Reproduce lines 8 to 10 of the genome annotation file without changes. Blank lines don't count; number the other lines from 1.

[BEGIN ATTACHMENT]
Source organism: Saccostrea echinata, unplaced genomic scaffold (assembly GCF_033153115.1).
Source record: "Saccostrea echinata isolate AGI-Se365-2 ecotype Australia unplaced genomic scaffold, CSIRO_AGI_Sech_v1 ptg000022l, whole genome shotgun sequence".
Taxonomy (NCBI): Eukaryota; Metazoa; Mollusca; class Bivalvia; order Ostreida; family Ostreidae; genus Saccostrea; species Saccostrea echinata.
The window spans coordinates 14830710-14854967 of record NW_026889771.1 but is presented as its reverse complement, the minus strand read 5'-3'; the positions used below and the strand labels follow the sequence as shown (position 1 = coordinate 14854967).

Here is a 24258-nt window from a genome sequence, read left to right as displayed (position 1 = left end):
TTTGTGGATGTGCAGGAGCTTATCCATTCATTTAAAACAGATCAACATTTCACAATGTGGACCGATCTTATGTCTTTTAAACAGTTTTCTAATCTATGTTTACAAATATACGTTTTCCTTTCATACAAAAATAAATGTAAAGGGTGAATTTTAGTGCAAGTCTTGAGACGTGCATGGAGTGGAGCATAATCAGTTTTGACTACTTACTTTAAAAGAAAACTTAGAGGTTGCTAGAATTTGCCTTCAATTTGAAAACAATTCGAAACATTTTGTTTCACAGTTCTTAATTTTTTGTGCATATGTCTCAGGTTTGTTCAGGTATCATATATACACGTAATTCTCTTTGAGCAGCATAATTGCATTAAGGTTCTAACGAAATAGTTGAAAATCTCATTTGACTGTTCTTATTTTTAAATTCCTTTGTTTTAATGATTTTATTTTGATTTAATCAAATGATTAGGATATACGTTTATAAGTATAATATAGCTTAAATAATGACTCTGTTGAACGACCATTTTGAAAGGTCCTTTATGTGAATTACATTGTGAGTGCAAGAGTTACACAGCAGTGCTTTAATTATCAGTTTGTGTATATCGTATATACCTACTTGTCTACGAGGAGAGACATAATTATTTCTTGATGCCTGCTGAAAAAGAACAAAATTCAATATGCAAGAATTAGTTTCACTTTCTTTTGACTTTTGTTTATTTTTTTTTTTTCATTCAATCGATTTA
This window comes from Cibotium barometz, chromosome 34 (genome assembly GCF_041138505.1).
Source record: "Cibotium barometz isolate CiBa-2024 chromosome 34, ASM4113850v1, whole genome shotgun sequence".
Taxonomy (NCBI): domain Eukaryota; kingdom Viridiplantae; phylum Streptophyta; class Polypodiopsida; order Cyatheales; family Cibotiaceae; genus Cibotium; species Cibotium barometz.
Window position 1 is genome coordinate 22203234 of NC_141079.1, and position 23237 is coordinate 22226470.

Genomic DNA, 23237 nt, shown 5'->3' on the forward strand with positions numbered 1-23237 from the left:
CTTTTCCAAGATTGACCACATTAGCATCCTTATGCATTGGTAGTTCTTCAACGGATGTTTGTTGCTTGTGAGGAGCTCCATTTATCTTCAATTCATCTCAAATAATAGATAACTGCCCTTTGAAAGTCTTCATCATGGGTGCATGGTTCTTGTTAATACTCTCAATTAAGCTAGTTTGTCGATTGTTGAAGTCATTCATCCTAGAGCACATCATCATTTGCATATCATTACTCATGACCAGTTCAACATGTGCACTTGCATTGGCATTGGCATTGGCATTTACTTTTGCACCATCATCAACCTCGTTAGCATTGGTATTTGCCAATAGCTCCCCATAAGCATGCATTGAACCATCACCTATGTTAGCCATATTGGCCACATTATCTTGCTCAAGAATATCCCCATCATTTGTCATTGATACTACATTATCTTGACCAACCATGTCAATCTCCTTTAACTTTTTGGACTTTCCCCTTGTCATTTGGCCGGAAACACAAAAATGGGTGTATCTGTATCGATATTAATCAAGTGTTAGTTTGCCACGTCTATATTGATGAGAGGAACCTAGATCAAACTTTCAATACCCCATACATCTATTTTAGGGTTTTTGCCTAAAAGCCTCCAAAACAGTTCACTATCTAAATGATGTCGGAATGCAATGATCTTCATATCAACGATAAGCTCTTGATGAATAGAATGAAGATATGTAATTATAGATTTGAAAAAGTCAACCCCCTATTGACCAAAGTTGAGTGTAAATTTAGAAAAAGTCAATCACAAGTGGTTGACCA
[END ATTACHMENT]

Source record: "Cibotium barometz isolate CiBa-2024 chromosome 34, ASM4113850v1, whole genome shotgun sequence".
Taxonomy (NCBI): domain Eukaryota; kingdom Viridiplantae; phylum Streptophyta; class Polypodiopsida; order Cyatheales; family Cibotiaceae; genus Cibotium; species Cibotium barometz.
Window position 1 is genome coordinate 22203234 of NC_141079.1, and position 23237 is coordinate 22226470.